IPS - Investor preferences and restrictions
Investor preferences and restrictions are part of the process of constructing the Investment Policy Statement or IPS.
Investors must take into account the restrictions, preferences and constraints that affect the investment plan. Such restrictions may derive from legal or regulatory imperatives or individual policies and may even be linked to specific risks that are relevant to the investor.
Restrictions on the Investment Policy Statement or IPS
On the side of restrictions, the following stand out:
- Liquidity: related to short and medium-term liquidity needs, such as an emergency fund or a specific short-term objective;
- Performance evaluation periods: such as a quarterly report to monitor the evolution of the portfolio and the degree of achievement of objectives.
- Investment time horizon: one or several periods can be defined, with time being one of the main attributes of an investment plan and one of the critical factors for the plan's success.
- Tax considerations: tax policy can compromise the objective return. The fiscal situation of investors and the fiscal impact of each investment decision on the portfolio's evolution must be known.
- Legal restrictions: regulation has been increasing. It is essential to frame the portfolio in the regulatory context and unequivocal compliance with the respective regulations. For example, on the question of the adequacy of financial instruments and assets to the investor's portfolio.
- Unique circumstances related to the investor or the investment strategy such as restrictions on investment in certain assets, investment according to ESG factors, restrictions on exposure to different currencies, portfolio leverage, among others.
Preferences in the Investment Policy Statement or IPS
In the IPS set of preferences, we identify those related to asset allocation, return and risk measures, and the portfolio's rebalancing process against target allocations.
An asset allocation policy must designate target allocations for each asset class, with allowable ranges around those targets. For example, if the weight of European shares is 10% in the total portfolio, the possibility of the allocation going above or below this target, within a certain range, must also be defined. The IPS must establish all permitted asset classes in which the investor will invest. Within each asset class, certain subclasses or themes subordinate to the main class can be identified.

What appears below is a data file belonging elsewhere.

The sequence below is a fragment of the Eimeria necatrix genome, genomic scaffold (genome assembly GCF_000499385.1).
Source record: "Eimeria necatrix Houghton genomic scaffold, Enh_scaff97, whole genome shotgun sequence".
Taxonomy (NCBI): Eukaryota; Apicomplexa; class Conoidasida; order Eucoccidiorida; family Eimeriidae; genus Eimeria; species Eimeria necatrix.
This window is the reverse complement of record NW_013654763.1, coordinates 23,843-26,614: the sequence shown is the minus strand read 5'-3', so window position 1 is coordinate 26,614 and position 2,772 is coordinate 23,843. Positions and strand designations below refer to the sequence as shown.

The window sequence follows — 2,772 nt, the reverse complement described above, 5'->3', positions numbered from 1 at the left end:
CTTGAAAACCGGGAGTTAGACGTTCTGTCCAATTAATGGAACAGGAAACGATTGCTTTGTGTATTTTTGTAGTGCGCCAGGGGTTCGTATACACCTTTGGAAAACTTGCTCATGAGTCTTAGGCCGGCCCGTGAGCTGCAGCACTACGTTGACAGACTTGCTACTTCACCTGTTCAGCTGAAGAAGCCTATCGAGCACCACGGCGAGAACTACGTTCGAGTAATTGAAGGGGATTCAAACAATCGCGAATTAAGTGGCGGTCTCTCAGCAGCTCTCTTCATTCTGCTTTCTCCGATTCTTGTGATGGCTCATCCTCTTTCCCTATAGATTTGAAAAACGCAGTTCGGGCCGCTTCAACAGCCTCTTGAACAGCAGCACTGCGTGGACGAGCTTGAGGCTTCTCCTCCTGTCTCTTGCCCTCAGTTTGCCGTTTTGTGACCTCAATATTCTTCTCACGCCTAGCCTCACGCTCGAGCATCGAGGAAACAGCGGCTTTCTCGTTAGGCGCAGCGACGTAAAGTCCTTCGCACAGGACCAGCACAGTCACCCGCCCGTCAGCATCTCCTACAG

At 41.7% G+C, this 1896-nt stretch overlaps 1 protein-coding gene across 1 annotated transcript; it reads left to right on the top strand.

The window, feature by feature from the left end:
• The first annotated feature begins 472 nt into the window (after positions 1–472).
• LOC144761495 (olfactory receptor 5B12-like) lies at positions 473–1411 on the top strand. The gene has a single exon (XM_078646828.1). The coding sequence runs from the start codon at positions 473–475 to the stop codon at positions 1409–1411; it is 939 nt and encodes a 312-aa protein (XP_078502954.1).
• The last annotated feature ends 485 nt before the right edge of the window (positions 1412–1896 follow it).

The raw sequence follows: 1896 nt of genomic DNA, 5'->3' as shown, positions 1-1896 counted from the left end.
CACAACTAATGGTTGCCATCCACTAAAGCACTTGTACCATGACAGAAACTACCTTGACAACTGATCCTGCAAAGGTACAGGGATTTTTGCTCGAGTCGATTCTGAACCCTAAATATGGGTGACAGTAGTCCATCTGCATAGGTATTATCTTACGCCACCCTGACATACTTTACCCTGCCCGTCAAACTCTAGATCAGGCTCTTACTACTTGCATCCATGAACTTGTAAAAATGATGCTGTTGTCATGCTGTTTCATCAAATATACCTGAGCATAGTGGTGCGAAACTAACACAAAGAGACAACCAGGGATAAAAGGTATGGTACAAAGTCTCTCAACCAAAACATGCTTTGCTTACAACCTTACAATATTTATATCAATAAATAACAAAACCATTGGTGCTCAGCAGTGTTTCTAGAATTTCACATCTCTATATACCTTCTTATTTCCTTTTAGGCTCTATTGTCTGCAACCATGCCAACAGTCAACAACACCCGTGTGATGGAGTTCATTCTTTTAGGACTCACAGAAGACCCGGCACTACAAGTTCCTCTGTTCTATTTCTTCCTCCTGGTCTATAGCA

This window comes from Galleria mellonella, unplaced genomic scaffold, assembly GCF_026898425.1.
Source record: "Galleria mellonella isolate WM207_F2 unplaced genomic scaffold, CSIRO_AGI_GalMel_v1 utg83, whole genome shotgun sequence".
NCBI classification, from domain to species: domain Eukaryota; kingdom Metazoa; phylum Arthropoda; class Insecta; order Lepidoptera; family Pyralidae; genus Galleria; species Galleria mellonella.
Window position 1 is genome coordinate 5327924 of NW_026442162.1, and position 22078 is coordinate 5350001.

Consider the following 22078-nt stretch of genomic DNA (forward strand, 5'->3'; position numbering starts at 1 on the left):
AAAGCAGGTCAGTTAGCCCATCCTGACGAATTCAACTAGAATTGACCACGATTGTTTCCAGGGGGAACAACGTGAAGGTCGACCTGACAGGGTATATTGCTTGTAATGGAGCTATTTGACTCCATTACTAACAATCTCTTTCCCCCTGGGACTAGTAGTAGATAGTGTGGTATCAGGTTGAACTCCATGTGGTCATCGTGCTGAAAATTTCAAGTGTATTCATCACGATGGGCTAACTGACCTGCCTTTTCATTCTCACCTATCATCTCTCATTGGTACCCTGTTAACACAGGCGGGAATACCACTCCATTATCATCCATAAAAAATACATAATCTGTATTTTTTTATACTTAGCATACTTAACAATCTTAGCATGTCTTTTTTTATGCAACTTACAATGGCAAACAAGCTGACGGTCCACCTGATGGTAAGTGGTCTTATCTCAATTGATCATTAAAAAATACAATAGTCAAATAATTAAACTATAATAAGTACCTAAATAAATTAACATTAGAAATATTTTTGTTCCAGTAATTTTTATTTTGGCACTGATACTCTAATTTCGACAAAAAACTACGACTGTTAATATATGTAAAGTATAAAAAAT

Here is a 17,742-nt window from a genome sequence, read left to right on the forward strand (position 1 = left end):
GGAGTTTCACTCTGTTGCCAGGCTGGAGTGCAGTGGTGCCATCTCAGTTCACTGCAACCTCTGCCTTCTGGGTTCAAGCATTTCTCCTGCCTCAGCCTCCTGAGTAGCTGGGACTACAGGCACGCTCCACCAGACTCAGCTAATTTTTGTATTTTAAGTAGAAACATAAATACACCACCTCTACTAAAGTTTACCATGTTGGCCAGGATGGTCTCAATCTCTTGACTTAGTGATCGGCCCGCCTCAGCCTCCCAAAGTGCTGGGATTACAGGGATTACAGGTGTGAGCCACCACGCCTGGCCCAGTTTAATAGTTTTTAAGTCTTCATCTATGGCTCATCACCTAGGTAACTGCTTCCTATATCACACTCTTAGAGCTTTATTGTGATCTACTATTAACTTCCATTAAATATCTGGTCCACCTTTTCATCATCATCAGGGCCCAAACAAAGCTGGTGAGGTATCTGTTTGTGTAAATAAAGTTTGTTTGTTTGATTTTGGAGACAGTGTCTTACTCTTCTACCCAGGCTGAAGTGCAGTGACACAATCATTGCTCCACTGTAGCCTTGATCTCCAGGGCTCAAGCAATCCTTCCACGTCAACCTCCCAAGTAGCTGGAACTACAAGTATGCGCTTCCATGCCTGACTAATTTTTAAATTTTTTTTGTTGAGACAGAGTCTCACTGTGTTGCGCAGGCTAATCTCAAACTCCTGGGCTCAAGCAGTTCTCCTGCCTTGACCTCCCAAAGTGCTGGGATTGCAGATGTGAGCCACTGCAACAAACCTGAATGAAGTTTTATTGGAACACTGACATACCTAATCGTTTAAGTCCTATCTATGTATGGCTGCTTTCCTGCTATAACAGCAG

The performance evaluation, in terms of return and risk, must also be defined at this stage. The portfolio's expected return, weighted according to strategic target allocations and the risk and investment profile itself, can be constructed and compared to the portfolio's actual performance. Likewise, some intuitions about risk exposures can be developed from the assessment of deviations from target allocations and violations of acceptable ranges of deviation.
In relation to performance metrics, risk assessment measures (such as standard deviation or maximum loss) and return (return weighted by time or money invested) and risk-adjusted return measures should be specified.
Acceptable variations outside the boundaries of the various asset classes in the portfolio must be documented in the IPS. The rebalancing mechanism can be integrated with the risk management system and can be defined by calendar (for example, annually) or whenever there is a deviation above the control range of each asset class or whenever there is a reinforcement of the investment portfolio.
Therefore, on the financial advisor's side, there is no alternative: you must always follow the investor's preferences and restrictions.
Numbers and narrative
More than including numbers or complex strategic considerations, IPS should help us understand and accept the future, as Tim Harford (an economist and journalist at the Financial Times, with an opinion column called “the economist in disguise”) puts it in the book. “How to make the world add up”.
The numbers and narratives we create are often used to confuse and create illusions. IPS, with the inclusion of the investment philosophy aligned with investor preferences and constraints, allows us a certain positive skepticism, as identified by a perfect quote from the book: “Naive realism is a powerful illusion”.
We must use data, statistics, information to better understand the financial market and make better decisions. But we won't be able to control it. Every day we will have little surprises, volatility and sometimes we will even see a black swan, as described by Nassim Nicholas Taleb. Because one thing is certain, bad news comes suddenly, while good news comes slowly and takes shape.
Although TINA is currently in force (there is no alternative or there is no alternative), we must reject this idea. There is always an alternative. The world is not binary, nor is it an objective fate, with a yes or no answer to everything.
It is important to think critically and be creative within individual logic. Sleeping well at night is one of IPS' goals. IPS is neither perfect nor static, but it helps investors not to be swayed!
Vítor is a CFA® charterholder, entrepreneur, music lover and with a dream of building a true investment and financial planning ecosystem at the service of families and organizations.